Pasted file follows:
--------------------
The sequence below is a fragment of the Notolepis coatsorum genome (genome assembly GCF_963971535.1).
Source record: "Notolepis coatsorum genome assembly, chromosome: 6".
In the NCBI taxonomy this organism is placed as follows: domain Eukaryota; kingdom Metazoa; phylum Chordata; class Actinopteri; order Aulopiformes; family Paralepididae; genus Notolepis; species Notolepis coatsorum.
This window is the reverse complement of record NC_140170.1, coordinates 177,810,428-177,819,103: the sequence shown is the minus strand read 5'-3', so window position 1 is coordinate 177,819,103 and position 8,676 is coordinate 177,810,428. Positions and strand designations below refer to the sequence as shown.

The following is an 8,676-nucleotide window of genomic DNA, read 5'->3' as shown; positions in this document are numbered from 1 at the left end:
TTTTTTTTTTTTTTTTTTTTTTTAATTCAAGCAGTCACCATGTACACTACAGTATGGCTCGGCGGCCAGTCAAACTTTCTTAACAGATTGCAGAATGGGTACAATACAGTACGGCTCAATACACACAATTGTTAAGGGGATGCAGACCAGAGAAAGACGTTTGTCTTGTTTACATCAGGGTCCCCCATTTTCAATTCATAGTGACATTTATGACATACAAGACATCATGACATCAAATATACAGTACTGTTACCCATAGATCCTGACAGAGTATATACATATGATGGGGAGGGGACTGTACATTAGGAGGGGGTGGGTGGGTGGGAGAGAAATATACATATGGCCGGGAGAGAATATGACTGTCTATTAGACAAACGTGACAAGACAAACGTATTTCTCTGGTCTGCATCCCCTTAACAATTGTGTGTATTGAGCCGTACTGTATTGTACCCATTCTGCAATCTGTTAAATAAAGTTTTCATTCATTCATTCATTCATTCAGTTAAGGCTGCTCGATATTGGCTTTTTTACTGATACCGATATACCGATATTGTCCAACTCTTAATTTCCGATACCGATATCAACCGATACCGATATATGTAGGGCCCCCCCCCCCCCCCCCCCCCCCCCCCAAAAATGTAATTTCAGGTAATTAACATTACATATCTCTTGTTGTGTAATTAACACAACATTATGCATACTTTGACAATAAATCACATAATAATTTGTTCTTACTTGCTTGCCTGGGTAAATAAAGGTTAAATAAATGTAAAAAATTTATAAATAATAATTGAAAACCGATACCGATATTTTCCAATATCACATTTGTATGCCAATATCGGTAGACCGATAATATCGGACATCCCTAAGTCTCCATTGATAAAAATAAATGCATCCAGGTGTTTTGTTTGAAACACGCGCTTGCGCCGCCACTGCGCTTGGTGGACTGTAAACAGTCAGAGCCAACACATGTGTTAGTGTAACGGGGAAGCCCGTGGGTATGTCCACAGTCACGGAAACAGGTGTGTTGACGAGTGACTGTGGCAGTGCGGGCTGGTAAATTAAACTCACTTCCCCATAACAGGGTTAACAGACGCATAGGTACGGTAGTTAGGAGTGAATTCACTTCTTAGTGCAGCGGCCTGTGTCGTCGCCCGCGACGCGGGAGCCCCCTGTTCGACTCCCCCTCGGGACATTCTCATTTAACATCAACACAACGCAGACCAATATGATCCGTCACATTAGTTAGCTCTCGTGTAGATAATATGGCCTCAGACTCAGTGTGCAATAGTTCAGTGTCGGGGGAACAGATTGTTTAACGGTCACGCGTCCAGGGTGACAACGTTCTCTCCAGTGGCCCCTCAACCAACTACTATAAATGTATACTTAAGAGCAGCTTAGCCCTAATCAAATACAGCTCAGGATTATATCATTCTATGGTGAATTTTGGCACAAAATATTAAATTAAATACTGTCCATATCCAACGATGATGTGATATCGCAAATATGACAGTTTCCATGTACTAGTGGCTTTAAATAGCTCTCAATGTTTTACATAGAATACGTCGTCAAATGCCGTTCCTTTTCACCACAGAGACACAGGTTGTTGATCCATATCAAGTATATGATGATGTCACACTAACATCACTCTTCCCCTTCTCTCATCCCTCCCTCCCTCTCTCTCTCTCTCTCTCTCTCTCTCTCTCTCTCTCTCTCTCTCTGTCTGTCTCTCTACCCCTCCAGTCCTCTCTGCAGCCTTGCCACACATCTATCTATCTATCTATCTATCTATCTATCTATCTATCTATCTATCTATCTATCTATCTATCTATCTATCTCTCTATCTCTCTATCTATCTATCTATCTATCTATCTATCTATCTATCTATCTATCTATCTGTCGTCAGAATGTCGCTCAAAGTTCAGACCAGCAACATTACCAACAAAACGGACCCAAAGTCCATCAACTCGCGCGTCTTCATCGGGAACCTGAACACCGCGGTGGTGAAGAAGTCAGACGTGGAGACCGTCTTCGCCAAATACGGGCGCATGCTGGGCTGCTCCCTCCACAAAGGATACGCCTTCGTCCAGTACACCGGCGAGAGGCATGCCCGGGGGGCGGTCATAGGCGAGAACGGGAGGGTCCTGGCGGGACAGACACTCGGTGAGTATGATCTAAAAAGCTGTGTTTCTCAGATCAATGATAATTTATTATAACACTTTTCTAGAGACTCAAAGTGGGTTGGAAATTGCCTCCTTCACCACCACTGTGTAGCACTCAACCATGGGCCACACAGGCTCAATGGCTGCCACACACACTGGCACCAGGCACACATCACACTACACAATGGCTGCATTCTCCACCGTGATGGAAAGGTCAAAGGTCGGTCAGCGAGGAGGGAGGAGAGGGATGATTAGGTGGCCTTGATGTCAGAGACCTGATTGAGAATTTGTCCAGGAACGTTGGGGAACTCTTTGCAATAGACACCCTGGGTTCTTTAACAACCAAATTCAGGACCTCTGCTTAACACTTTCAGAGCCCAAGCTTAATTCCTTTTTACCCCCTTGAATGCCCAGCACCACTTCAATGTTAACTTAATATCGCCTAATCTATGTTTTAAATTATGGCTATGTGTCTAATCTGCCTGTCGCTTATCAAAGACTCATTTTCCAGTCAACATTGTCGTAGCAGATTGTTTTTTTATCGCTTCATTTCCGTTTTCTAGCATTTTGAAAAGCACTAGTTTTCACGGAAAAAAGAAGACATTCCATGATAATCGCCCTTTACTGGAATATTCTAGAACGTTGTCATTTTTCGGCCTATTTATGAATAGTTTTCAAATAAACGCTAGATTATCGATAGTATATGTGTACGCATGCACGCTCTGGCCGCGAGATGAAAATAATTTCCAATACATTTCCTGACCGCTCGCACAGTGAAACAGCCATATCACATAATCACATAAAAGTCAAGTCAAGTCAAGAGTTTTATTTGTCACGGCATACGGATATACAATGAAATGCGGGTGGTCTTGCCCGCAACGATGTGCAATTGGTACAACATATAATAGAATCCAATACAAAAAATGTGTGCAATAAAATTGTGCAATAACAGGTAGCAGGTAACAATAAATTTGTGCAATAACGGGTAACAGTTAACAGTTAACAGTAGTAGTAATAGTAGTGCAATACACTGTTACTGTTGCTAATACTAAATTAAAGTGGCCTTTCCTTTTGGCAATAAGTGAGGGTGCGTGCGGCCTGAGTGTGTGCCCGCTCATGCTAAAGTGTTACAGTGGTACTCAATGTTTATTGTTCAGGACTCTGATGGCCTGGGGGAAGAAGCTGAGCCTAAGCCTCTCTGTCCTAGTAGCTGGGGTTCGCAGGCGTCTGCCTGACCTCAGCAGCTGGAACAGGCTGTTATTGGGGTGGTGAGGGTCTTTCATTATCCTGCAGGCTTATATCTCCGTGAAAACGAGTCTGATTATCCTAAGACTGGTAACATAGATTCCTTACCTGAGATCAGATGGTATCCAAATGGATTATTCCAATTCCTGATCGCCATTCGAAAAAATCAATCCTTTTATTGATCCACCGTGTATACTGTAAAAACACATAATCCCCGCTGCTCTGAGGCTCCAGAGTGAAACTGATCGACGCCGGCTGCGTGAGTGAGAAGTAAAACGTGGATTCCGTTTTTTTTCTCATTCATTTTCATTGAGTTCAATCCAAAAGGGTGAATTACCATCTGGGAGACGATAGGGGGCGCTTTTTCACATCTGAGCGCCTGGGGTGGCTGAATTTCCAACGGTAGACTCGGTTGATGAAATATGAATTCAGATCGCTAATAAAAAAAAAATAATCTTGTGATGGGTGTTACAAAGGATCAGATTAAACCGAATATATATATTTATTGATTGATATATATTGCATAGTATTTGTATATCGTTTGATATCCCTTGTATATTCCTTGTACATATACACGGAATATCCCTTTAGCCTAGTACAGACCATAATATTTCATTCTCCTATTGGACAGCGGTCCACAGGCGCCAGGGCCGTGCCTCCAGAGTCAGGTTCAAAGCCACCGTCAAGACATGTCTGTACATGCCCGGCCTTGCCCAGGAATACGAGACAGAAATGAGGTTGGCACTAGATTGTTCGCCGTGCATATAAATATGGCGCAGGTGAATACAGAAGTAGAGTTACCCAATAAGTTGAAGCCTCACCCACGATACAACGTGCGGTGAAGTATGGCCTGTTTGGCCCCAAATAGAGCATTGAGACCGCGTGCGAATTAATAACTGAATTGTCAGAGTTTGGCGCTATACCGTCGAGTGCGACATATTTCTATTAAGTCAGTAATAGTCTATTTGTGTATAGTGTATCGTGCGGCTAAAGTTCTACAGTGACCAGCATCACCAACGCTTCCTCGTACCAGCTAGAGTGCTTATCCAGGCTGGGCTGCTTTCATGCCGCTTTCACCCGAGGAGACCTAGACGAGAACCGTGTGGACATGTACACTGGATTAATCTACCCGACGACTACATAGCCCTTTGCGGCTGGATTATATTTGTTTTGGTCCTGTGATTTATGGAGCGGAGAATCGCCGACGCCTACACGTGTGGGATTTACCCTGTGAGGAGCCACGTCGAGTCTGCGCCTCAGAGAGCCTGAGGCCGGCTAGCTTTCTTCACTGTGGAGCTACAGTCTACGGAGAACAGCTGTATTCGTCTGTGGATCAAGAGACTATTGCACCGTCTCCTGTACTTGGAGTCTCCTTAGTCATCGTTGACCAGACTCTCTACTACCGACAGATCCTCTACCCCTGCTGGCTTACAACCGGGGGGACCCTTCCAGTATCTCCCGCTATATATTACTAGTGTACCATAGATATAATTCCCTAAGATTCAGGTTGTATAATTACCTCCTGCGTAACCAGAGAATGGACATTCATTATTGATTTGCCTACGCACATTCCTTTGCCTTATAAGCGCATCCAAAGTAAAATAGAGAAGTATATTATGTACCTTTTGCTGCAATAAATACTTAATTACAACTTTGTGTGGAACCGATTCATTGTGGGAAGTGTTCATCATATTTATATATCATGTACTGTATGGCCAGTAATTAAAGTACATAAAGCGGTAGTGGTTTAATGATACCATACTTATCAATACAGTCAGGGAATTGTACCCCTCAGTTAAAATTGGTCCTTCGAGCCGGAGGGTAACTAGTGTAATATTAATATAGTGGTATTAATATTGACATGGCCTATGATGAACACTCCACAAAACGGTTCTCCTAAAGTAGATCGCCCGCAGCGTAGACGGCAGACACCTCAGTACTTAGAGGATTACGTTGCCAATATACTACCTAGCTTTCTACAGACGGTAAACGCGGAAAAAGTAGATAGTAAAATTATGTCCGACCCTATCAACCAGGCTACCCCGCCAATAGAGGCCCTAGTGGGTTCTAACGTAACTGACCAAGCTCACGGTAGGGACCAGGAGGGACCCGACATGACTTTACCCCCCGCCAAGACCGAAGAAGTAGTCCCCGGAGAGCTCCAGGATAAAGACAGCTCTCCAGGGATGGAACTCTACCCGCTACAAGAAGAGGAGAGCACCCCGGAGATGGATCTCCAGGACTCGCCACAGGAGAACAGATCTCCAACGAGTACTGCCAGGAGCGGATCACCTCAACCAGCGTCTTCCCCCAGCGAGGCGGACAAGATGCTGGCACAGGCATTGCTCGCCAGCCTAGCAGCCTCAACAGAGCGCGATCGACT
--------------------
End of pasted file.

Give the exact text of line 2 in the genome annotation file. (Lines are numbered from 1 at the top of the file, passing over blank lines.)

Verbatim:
Source record: "Notolepis coatsorum genome assembly, chromosome: 6".